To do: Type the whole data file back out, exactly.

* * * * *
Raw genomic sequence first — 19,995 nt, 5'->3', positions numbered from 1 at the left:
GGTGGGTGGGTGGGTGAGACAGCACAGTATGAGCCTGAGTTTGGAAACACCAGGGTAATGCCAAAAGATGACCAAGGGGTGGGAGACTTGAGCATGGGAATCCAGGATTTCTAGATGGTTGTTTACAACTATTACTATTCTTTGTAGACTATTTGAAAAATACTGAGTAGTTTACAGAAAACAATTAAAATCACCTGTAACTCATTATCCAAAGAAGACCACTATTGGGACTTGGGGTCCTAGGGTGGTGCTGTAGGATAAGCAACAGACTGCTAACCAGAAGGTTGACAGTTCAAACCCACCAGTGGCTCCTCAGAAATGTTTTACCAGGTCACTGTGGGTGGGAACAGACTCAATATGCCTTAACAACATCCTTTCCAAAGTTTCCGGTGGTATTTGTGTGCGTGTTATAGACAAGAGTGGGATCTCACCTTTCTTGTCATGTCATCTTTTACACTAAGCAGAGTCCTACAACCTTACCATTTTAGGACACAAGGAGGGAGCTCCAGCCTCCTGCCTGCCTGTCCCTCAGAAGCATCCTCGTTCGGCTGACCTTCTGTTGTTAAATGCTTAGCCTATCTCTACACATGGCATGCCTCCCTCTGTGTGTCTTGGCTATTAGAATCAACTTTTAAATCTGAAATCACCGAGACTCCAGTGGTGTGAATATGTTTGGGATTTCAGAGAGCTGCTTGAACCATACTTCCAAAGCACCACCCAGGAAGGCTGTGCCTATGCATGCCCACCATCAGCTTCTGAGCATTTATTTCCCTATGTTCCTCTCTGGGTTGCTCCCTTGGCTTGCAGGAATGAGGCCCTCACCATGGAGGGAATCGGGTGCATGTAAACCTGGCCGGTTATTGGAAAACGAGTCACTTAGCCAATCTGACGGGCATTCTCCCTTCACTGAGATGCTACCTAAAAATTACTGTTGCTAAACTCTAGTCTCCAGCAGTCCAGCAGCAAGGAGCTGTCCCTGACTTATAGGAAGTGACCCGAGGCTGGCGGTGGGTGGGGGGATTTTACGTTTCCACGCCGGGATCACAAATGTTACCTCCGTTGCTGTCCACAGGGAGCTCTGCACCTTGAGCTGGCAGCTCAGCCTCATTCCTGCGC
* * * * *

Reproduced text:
Raw genomic sequence first — 19,995 nt, 5'->3', positions numbered from 1 at the left:
GGTGGGTGGGTGGGTGAGACAGCACAGTATGAGCCTGAGTTTGGAAACACCAGGGTAATGCCAAAAGATGACCAAGGGGTGGGAGACTTGAGCATGGGAATCCAGGATTTCTAGATGGTTGTTTACAACTATTACTATTCTTTGTAGACTATTTGAAAAATACTGAGTAGTTTACAGAAAACAATTAAAATCACCTGTAACTCATTATCCAAAGAAGACCACTATTGGGACTTGGGGTCCTAGGGTGGTGCTGTAGGATAAGCAACAGACTGCTAACCAGAAGGTTGACAGTTCAAACCCACCAGTGGCTCCTCAGAAATGTTTTACCAGGTCACTGTGGGTGGGAACAGACTCAATATGCCTTAACAACATCCTTTCCAAAGTTTCCGGTGGTATTTGTGTGCGTGTTATAGACAAGAGTGGGATCTCACCTTTCTTGTCATGTCATCTTTTACACTAAGCAGAGTCCTACAACCTTACCATTTTAGGACACAAGGAGGGAGCTCCAGCCTCCTGCCTGCCTGTCCCTCAGAAGCATCCTCGTTCGGCTGACCTTCTGTTGTTAAATGCTTAGCCTATCTCTACACATGGCATGCCTCCCTCTGTGTGTCTTGGCTATTAGAATCAACTTTTAAATCTGAAATCACCGAGACTCCAGTGGTGTGAATATGTTTGGGATTTCAGAGAGCTGCTTGAACCATACTTCCAAAGCACCACCCAGGAAGGCTGTGCCTATGCATGCCCACCATCAGCTTCTGAGCATTTATTTCCCTATGTTCCTCTCTGGGTTGCTCCCTTGGCTTGCAGGAATGAGGCCCTCACCATGGAGGGAATCGGGTGCATGTAAACCTGGCCGGTTATTGGAAAACGAGTCACTTAGCCAATCTGACGGGCATTCTCCCTTCACTGAGATGCTACCTAAAAATTACTGTTGCTAAACTCTAGTCTCCAGCAGTCCAGCAGCAAGGAGCTGTCCCTGACTTATAGGAAGTGACCCGAGGCTGGCGGTGGGTGGGGGGATTTTACGTTTCCACGCCGGGATCACAAATGTTACCTCCGTTGCTGTCCACAGGGAGCTCTGCACCTTGAGCTGGCAGCTCAGCCTCATTCCTGCGC